Forty-five years at the Rhode Island School of Design has taught Rosanne Somerson many lessons. “Have faith in the strength of your ideas and weave compassion into everything that you do are the most important two,” she tells Interior Design. Somerson recently retired from her role as the school’s president, a position she held for the last six years, but many social and environmental initiatives the designer and educator implemented will continue to play a critical role in RISD’s future as an increasingly inclusive and innovative institution.
In 2019, she spearheaded NEXT: RISD 2020-2027, a seven-year strategic plan to document and explain the school’s current and future goals to broaden its commitment to social justice and sustainability. Following the establishment of a Social Equity and Inclusion Plan in 2017, the school launched the Center for Social Equity and hired Matthew Shenoda as its vice president. Available financial aid also has been increased 46% and, in the 2019-2020 fiscal year, $15.8 million out of a record-breaking $24.7 million donation was allocated to financial support.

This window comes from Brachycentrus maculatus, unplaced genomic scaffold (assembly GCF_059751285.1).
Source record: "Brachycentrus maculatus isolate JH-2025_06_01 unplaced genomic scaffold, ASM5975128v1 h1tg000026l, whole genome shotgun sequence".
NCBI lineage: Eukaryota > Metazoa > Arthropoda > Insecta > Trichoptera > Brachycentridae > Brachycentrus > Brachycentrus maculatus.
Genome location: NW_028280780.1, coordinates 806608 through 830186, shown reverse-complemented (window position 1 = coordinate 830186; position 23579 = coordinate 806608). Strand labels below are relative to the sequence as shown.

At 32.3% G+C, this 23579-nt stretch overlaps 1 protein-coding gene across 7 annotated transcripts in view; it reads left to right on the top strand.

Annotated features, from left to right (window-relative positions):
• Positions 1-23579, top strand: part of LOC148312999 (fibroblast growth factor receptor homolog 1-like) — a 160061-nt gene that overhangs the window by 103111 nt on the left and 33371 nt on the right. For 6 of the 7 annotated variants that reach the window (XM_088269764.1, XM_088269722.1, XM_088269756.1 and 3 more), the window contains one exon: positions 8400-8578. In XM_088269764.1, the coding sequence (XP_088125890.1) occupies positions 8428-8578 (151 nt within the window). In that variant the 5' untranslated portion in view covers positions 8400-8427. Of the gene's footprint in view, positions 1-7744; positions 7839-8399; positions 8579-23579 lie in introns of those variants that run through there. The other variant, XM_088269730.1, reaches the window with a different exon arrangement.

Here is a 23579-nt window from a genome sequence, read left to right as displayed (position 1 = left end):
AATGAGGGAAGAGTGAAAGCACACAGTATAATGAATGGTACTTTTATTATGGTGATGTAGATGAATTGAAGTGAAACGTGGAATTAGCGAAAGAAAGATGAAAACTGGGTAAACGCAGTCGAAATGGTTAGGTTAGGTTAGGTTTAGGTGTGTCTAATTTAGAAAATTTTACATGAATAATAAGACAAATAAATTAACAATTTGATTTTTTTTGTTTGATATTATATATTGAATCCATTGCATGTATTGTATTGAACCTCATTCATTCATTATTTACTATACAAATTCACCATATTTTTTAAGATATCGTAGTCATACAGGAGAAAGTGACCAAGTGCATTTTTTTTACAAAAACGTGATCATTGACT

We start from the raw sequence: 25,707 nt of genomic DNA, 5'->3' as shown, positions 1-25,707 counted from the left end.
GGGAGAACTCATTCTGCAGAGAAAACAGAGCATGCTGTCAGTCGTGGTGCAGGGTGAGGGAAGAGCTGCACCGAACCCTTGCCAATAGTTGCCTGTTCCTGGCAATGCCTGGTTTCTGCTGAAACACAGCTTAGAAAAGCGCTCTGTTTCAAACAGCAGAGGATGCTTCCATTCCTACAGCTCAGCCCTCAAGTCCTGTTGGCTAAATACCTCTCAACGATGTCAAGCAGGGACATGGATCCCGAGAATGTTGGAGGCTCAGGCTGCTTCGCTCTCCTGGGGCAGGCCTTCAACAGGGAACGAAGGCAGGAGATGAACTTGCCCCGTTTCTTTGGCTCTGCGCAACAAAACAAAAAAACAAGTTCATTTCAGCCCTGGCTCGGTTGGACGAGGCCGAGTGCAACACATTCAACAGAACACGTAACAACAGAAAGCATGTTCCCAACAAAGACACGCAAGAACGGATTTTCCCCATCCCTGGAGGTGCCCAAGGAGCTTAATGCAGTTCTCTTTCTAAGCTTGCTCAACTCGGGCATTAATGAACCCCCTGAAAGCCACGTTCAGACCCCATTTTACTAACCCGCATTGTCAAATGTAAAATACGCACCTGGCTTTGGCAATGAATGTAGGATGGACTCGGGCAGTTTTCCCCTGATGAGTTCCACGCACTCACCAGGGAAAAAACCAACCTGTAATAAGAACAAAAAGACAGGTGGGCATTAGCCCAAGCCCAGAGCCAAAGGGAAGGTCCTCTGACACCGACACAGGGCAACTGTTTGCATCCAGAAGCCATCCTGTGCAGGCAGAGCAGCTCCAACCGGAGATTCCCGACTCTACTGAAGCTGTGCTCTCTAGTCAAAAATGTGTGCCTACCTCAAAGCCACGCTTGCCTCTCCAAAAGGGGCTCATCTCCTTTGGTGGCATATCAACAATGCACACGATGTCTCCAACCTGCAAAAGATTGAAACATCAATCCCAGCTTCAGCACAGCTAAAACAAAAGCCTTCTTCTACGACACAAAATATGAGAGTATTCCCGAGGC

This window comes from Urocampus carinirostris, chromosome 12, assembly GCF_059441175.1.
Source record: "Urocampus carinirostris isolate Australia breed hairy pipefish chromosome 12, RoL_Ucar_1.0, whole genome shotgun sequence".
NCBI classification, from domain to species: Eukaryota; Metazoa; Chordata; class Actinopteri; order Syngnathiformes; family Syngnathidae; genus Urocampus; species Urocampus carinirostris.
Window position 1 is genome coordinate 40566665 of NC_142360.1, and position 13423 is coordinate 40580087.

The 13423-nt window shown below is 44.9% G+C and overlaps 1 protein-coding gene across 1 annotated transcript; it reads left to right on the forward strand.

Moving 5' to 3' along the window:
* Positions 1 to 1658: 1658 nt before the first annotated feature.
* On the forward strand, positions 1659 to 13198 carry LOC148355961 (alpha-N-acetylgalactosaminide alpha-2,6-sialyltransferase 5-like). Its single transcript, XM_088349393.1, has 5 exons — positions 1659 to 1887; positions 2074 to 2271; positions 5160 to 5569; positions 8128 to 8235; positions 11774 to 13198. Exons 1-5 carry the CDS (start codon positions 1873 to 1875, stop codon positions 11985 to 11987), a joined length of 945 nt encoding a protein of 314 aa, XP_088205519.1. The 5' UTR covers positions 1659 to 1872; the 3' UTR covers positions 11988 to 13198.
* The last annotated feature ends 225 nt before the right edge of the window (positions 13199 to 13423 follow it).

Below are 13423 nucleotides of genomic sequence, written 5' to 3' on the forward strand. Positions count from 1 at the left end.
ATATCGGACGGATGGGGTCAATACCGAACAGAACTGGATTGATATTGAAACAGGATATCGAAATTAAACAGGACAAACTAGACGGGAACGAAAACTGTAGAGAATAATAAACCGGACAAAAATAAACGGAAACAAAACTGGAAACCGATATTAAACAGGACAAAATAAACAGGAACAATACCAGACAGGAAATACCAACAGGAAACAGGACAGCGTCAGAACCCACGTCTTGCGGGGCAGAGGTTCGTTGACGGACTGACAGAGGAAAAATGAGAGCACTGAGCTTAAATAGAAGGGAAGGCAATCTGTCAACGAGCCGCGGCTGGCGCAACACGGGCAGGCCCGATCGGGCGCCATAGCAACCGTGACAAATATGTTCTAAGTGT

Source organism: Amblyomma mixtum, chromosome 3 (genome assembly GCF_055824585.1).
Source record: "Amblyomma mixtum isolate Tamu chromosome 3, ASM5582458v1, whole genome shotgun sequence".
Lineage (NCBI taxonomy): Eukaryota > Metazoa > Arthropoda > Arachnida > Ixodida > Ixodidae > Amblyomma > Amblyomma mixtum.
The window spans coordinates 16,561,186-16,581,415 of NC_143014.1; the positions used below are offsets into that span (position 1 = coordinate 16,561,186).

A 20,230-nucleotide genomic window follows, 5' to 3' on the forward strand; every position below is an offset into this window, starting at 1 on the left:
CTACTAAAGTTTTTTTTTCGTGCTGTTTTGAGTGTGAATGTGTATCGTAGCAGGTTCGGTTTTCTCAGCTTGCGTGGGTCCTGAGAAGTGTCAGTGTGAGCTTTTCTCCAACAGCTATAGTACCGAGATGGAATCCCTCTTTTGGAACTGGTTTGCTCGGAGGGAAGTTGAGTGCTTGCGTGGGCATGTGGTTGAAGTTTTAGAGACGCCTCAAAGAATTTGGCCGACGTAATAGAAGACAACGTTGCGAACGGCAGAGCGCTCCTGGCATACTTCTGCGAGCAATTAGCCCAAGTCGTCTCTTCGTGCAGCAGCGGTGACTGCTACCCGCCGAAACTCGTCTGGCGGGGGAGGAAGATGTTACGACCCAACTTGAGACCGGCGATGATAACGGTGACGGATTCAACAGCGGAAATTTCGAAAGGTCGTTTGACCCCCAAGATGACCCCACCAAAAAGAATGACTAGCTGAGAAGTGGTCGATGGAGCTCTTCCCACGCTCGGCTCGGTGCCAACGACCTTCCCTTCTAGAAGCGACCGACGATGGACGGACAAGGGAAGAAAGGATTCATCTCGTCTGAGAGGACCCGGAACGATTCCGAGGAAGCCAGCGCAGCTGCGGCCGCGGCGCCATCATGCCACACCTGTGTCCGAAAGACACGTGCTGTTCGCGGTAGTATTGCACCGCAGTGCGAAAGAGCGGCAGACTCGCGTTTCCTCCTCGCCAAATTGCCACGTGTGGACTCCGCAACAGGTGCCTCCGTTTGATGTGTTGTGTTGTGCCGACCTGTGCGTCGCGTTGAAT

Somerson first experienced RISD as an industrial design student in the early 1970s. “My first memory at the campus was a Halloween party, with three [members] of the Talking Heads—who were students at the time—playing as our band,” she recalls. Since then, she has returned to the school as a teacher, founded its Furniture Design program, and held different provost roles before being named president in 2015. Her last days at the school, however, were occupied by anchoring a number of achievements she set into place: “I am committed to work to the finish line and I think the nostalgia will come later."
Here, Somerson shares with Interior Design thoughts on her last week as president of RISD (she now holds the title of president emerita), the impact of the school's newly implemented diversity, equity, and inclusion initiatives, and hopes for the next generation of designers.